From Rise, there is Sofia (because you could cut that sexual tension with a knife) and Nadia (who also had a full-on crush on our protagonist), two women who mirrored our protagonist; characters that she could relate to and find solace from their shared experiences.

And aside from character from the games, there could be a myriad of one-time flings; girls from Kathmandu to Kansas. Have her wake up next to a girl a la Girl With The Dragon Tattoo beside some watering hole in the backwoods of whatever country she’s in. There are so many ways you could play with this idea.

However, with the loss of Sam, I’m kind of annoyed that instead of a monogamous, strong relationship between two characters will be swapped out for the “promiscuous lesbian/bisexual” trope (I personally read her as ace, since I see Lara as seeing sex more as a biological need than an emotional one). But with Lara’s lifestyle, she can’t ask for a special someone to wait for her while she spends other ten months shooting chickens with fire arrows or petting another twenty llamas.

Conclusion

I had never thought about Lara as being part of a couple before 2013. And with Lara and Sam’s time together, seeing that vulnerable side, I was touched, because it was sweet and adorable, in that way first blossoms of affections are (and relationships of any kind are rarely seen in AAA games). But then I become irritated, because that vulnerability gives us a character like Sam, but then discards her. Would it have just been better to never have that part of Lara? The heart doesn’t miss what it doesn’t know.

I also see the limitations. I recently replayed 2013, in my series of “Play-Games-While-Listening-To-Podcasts-And-Achievement-Hunt” and despite talking to Sam several times; she doesn’t have much of a character. There is a base there, but not a fully developed character. She needed shades, she needed dimensions. To give her those aspects would have taken time, which would have disrupted the pace of RotTR, unless it was incorporated as an integral feature. Which as a side-story, it wouldn’t be.

Again, please understand.

I love the character. But I have to stop. I need to say goodbye. Because while Sam has been a character in my heart for half a decade, Lara has over four times that. And between the girl I have grown up with, against the girl I met when I was an adult, the former will win out every time.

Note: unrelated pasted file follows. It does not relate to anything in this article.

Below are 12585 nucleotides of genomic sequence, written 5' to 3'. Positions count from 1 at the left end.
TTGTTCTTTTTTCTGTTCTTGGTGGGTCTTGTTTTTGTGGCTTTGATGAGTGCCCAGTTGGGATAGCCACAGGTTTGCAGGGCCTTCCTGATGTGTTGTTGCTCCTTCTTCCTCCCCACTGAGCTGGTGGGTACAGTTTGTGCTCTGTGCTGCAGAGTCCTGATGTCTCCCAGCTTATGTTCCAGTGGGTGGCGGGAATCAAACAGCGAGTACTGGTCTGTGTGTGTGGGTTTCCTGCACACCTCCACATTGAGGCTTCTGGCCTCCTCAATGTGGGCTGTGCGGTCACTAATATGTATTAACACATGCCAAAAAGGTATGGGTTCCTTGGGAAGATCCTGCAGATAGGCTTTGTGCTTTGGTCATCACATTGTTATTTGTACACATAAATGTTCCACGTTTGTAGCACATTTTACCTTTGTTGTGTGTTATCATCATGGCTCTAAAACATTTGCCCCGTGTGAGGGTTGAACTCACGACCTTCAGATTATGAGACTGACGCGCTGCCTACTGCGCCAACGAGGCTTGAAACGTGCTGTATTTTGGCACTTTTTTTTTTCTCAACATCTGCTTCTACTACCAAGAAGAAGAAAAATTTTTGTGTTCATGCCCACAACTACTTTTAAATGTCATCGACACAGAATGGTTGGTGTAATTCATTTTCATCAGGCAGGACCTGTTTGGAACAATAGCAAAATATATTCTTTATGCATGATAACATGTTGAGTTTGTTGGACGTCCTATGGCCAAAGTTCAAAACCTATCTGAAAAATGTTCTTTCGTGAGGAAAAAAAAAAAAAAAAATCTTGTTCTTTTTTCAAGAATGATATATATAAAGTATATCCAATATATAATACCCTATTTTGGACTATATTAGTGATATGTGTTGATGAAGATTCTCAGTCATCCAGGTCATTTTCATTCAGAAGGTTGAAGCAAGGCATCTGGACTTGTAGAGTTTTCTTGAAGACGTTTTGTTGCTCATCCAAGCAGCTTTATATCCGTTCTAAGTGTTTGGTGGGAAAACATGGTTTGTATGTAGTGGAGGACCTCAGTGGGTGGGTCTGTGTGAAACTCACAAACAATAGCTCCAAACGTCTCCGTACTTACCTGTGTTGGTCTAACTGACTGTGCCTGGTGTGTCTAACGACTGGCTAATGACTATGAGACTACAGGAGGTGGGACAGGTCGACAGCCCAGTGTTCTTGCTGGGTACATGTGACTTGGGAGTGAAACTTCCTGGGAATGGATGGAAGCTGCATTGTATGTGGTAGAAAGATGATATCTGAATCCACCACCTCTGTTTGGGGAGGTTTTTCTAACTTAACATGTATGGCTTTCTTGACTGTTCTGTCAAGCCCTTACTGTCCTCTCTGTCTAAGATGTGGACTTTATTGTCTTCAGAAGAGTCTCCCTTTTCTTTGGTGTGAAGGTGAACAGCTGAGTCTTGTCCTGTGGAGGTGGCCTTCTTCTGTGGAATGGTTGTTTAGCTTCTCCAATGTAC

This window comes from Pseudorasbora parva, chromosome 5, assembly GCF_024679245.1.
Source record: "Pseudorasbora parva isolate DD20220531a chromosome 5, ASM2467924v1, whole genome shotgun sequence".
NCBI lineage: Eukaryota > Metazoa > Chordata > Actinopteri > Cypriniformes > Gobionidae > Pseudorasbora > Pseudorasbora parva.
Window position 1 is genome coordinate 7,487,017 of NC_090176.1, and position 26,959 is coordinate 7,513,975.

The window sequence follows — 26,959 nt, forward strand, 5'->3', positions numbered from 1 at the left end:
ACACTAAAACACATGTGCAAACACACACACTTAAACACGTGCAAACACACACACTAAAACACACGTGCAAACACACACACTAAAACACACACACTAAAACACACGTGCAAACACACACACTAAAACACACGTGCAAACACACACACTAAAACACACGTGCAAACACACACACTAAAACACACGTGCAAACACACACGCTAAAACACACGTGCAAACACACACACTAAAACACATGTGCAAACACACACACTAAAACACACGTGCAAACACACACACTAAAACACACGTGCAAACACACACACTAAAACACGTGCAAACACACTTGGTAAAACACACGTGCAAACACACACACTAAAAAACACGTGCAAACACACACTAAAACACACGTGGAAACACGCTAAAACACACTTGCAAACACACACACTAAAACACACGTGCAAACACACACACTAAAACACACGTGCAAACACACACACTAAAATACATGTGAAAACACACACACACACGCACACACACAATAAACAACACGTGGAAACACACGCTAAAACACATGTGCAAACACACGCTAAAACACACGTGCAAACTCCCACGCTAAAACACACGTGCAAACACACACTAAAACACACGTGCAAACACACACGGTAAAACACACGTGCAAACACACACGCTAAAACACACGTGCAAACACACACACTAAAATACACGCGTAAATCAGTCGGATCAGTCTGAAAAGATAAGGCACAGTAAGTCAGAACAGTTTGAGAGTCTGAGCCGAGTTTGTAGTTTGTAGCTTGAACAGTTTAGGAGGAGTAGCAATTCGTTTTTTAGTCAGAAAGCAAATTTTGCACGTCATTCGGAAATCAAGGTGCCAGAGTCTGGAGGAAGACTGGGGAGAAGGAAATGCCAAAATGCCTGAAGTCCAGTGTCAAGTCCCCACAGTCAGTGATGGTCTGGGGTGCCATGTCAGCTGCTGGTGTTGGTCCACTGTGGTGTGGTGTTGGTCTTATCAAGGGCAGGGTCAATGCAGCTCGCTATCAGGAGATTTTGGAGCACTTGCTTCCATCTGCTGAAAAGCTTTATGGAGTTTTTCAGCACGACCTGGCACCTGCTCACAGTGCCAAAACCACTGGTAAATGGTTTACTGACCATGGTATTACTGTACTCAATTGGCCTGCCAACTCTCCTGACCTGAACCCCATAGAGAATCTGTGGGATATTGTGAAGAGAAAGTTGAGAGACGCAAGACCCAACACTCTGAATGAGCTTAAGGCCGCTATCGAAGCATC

Let me conclude with the poet Rumi’s #1849 from Kolliyaat-e Shams-e Tabrizi, which I feel fits the moment…

 

“The moment you find a companion in joy,

Is the moment you find your life’s own fate,

Beware that you don’t waste that moment in vain,

You will find very few such moments again.”

 

Sayonara Nishimura-san. 

Thank you for being there, for both the fans (so many who were brought in by you) and for being there for our dear Lara.

 

Banner Photo Source: Video Games Source, July 23 2013, Tomb Raider – Coastal Forest: Samantha Nishimura, Mathius Introduction Cutscene HD Gameplay PC. [YouTube video].

Thoughts On The Tomb Raider Trailer

Back in June 2016 I wrote a piece on the then announcement of Alicia Vikander being cast in the role of Lara Croft for the new Tomb Raider film. There have been quite a few updates from when I last spoke about the film, the major point being the release of the poster and the first teaser trailer for the film. For those who haven’t seen the latter, let’s have a look right now, then I’ll go through parts I like along with some other general stuff

Okay, so let’s get into this.

First things first, the film has a reported release date of March 16 2018. At the time of writing that is still half a year away. Teaser trailers are usually sent out before the film has been signed off, so a lot of people complaining about poor CGI quality, it’s not fully representative of the final film. Yes, it’s odd to show it in a trailer if it’s not representative of a final film, but hey-ho, look at Suicide Squad. But while the CGI doesn’t look particularly good, the stunts are done for real. Looking at this behind-the-scenes featurette (warning: may contain spoilers), you can see for yourself that the sets are largely built and that the Stunt Co-ordinator is none other than Franklin Henson (whose list of credits is extensive). He has worked on similar themed films such as Indiana Jones and the Temple Of Doom and National Treasure: Book Of Secrets, which if they are anything are fun, pulpy adventure films that Tomb Raider should fit comfortably alongside.